However, in the long-run, they hope to create a sieve that will measure 1 meter (3 feet) in diameter. With an instrument of this size, they believe they will be able to achieve up to 100 times better angular resolution in the ultraviolet than NASA’s high-resolution space telescope – the Solar Dynamics Observatory. This would be just enough to start getting some answers from the Sun’s corona.

In the meantime, the team plans to begin testing to see if the sieve can operate in space, a process which should take less than a year. This will include whether or not it can survive the intense g-forces of a space launch, as well as the extreme environment of space. Other plans include marrying the technology to a series of CubeSats so a two-spacecraft formation-flying mission could be mounted to study the Sun’s corona.

In addition to shedding light on the mysteries of the Sun, a successful photon sieve could revolution optics as we know it. Rather than being forced to send massive and expensive apparatus’ into space (like the Hubble Space Telescope or the James Webb Telescope), astronomers could get all the high-resolution images they need from devices small enough to stick aboard a satellite measuring no more than a few square meters.

This would open up new venues for space research, allowing private companies and research institutions the ability to take detailed photos of distant stars, planets, and other celestial objects. It would also constitute another crucial step towards making space exploration affordable and accessible.

Further Reading: NASA

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A Dark Region Is Growing Eerily On The Sun’s Surface

NASA's Solar Dynamics Observatory has captured images of a growing dark region on the surface of the Sun. Called a coronal hole, it produces high-speed solar winds that can disrupt satellite communications. Image: Solar Dynamics Observatory / NASA

NASA has spotted an enormous black blotch growing on the surface of the Sun. It looks eerie, but this dark region is nothing to fear, though it does signal potential disruption to satellite communications.

The dark region is called a coronal hole, an area on the surface of the Sun that is cooler and less dense than the surrounding areas. The magnetic fields in these holes are open to space, which allows high density plasma to flow out into space. The lack of plasma in these holes is what makes them appear dark. Coronal holes are the origin of high-speed solar winds, which can cause problems for satellite communications.

The images were captured by the Solar Dynamics Observatory (SDO) on July 11th. Tom Yulsman at Discover’s ImaGeo blog created a gif from several of NASA’s images.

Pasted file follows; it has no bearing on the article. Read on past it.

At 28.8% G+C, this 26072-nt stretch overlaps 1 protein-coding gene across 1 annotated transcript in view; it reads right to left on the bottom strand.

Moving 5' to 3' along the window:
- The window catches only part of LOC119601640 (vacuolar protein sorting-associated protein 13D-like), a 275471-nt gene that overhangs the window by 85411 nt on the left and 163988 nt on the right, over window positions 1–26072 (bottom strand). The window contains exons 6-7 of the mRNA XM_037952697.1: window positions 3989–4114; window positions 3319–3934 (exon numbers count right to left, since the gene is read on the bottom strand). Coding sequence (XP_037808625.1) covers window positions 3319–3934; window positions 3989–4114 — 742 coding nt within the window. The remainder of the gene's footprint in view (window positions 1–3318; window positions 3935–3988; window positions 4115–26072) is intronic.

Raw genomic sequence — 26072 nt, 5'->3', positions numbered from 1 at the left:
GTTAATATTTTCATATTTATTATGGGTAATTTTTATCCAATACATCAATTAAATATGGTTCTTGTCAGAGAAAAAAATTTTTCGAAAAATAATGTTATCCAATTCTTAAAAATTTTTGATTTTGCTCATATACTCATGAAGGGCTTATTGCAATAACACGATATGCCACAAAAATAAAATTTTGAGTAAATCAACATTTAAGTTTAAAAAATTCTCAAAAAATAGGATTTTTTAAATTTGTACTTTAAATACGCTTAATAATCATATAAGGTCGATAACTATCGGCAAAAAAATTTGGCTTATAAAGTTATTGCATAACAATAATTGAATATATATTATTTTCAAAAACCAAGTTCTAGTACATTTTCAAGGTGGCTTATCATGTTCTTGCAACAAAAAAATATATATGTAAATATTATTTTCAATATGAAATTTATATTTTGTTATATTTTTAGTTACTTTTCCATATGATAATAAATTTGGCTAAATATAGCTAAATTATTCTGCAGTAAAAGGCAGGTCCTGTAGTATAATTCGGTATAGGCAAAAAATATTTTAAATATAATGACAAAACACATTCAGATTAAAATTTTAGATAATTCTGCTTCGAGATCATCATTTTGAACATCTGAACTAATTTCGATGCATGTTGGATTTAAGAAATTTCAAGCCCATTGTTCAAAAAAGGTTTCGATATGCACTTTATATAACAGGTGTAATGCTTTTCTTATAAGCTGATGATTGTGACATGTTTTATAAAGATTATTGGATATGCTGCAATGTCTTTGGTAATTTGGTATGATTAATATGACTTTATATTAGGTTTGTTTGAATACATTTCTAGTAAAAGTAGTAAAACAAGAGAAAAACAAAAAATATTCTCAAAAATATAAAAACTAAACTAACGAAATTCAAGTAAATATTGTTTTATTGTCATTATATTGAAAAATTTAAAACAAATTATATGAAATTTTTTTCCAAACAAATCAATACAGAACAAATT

[embed]https://www.youtube.com/watch?v=hMVAIy17XFs[/embed]

High-speed solar winds are made up of solar particles which are travelling up to three times faster than the solar wind normally does. Though satellites are protected from the solar wind, extremes like this can still cause problems.

Coronal holes may look like a doomsday warning; an enormous black hole on the surface of our otherwise placid looking Sun is strange looking. But these holes are a part of the natural life of the Sun. And anyway, they only appear in extreme ultraviolet and x-ray wavelengths.

The holes tend to appear at the poles, due to the structure of the Sun’s magnetosphere. But when they appear in more equatorial regions of the Sun, they can cause intermittent problems, as the high-speed solar wind they generate is pointed at the Earth as the Sun rotates.

In June 2012, a coronal hole appeared that looked Big Bird from Sesame Street.

The Big Bird hole was the precursor to an extremely powerful solar storm, the most powerful one in 150 years. Daniel Baker, of the University of Colorado’s Laboratory of Atmospheric and Space Physics, said of that storm, “If it had hit, we would still be picking up the pieces.” We were fortunate that it missed us, as these enormous storms have the potential to damage power grids on the surface of the Earth.

It seems unlikely that any solar wind that reaches Earth as a result of this current coronal hole will cause any disruption to us here on Earth. But it’s not out of the question. In 1989 a solar storm struck Earth and knocked out power in the province of Quebec in Canada.

It may be that the only result of this coronal hole, and any geomagnetic storms it creates, are more vivid auroras.

Those are something everyone can appreciate and marvel at. And you don’t need an x-ray satellite to see them.